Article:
https://doi.org/10.1075/ds.7.10bol [Google Scholar]
  8. Bradley, Moore, Jessica Bradley, and James Simpson
    (eds.) 2020The Collaborative Construction of New Linguistic Realities. Bristol, UK: Multilingual Matters. 10.21832/9781788928052
    https://doi.org/10.21832/9781788928052 [Google Scholar]
  9. Cancellier, Antonella
    2001 “Italiano e Spagnolo a Contatto nel Rio de la Plata. Il Fenomeni del ‘Cocoliche’ e del ‘Lunfardo.’” InItaliano e Spagnolo a Contatto, ed. byRenata Londero, 69–84. Padova: Unipress.
    [Google Scholar]
  10. Chu, Elaine
    2004 “Ideologies of Legitimate Mockery: Margaret Cho’s Revoicings of Mock Asian.” Pragmatics14(2–3): 263–289. 10.1075/prag.14.2‑3.10chu
    https://doi.org/10.1075/prag.14.2-3.10chu [Google Scholar]
  11. Conde, Oscar
    2011Lunfardo. Un Estudio Sobre el Habla Popular de los Argentinos. Buenos Aires: Taurus.
    [Google Scholar]
  12. Conover, Michael, Bruno Gonçalves, Jacob Ratkiewicz, Alessandro Flammini and Filippo Menczer
    2010 “Political Polarization on Twitter.” InProceedings of the Fourth International AAAI Conference on Weblogs and Social Media, 89–96. Available at: https://www.aaai.org/ocs/index.php/ICWSM/ICWSM11/paper/viewFile/2847/3275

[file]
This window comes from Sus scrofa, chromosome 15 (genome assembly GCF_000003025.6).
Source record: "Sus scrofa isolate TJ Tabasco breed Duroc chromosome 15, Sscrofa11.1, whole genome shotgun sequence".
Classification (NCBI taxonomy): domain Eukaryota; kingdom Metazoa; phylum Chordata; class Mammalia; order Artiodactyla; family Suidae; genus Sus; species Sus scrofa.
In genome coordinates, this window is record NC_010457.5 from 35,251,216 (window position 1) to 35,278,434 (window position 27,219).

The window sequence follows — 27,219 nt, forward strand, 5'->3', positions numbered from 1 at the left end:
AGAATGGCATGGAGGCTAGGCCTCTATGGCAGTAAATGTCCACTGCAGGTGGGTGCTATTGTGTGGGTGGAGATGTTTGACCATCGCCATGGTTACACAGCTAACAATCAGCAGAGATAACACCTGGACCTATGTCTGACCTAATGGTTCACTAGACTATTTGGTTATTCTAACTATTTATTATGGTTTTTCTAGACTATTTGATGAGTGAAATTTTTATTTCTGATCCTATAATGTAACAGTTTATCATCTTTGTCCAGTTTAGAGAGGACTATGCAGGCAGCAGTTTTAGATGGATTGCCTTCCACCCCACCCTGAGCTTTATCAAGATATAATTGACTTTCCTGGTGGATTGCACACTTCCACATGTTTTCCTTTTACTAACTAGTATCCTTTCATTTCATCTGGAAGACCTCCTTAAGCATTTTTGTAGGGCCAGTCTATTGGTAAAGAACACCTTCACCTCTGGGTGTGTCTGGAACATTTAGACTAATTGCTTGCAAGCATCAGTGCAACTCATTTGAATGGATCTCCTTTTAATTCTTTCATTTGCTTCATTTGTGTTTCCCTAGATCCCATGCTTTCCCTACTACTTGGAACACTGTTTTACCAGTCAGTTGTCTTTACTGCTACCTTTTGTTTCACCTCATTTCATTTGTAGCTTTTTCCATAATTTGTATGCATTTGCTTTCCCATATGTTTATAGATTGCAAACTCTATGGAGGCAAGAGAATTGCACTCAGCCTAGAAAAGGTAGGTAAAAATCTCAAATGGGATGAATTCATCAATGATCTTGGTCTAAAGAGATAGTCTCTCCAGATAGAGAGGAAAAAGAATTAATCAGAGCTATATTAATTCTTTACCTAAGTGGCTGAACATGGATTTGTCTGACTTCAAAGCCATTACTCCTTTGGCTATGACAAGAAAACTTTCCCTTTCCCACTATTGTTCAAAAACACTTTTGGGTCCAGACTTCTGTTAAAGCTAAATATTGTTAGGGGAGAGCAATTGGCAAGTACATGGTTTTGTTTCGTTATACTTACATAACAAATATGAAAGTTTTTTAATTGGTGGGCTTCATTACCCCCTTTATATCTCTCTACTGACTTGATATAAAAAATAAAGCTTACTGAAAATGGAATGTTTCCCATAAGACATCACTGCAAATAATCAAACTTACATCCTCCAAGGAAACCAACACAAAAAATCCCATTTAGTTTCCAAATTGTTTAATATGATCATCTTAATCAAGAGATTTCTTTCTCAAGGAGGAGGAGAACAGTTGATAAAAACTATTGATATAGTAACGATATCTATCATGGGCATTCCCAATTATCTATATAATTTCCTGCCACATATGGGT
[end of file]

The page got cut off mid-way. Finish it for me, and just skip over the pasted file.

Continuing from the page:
[Google Scholar]
  13. Conover, Michael D., Bruno Gonçalves, Jacob Ratkiewicz, Alessandro Flammini and Filippo Menczer
    2011 “Predicting the Political Alignment of Twitter Users.” InIEEE International Conference on Privacy, Security, Risk, and Trust, and IEEE International Conference on Social Computing, 192–199. 10.1109/PASSAT/SocialCom.2011.34
    https://doi.org/10.1109/PASSAT/SocialCom.2011.34 [Google Scholar]
  14. Coupland, Nikolas
    2001a “Stylization, Authenticity and TV News Review.” Discourse Studies3(4): 413–442. 10.1177/1461445601003004006
    https://doi.org/10.1177/1461445601003004006 [Google Scholar]
  15. 2001b “Dialect Stylization in Radio Talk.” Language in Society30(3): 345–375. 10.1017/S0047404501003013
    https://doi.org/10.1017/S0047404501003013 [Google Scholar]
  16. Courtis, Corina, Maria Pacecca, Diana Lenton, Carlos Belvedere, Sergio Caggiano, Diego Casaravilla and Gerardo Halpern
    2009 “Racism and Discourse: A Portrait of the Argentine Situation.” InRacism and Discourse in Latin America, ed. byTeun van Dijk, 13–55. New York: Lexington Books.
    [Google Scholar]
  17. Devoto, Fernando
    2008Historia de Los Italianos en la Argentina. Buenos Aires: Biblos.
    [Google Scholar]
  18. Di Tullio, Angela
    2003Políticas Lingüísticas e Inmigración. El Caso Argentino. Buenos Aires: Eudeba.
    [Google Scholar]
  19. Ennis, Juan A.
    2008Decir la Lengua. Debates Ideológico-lingüísticos en Argentina desde 1837. Frankfurt am Main: Peter Lang.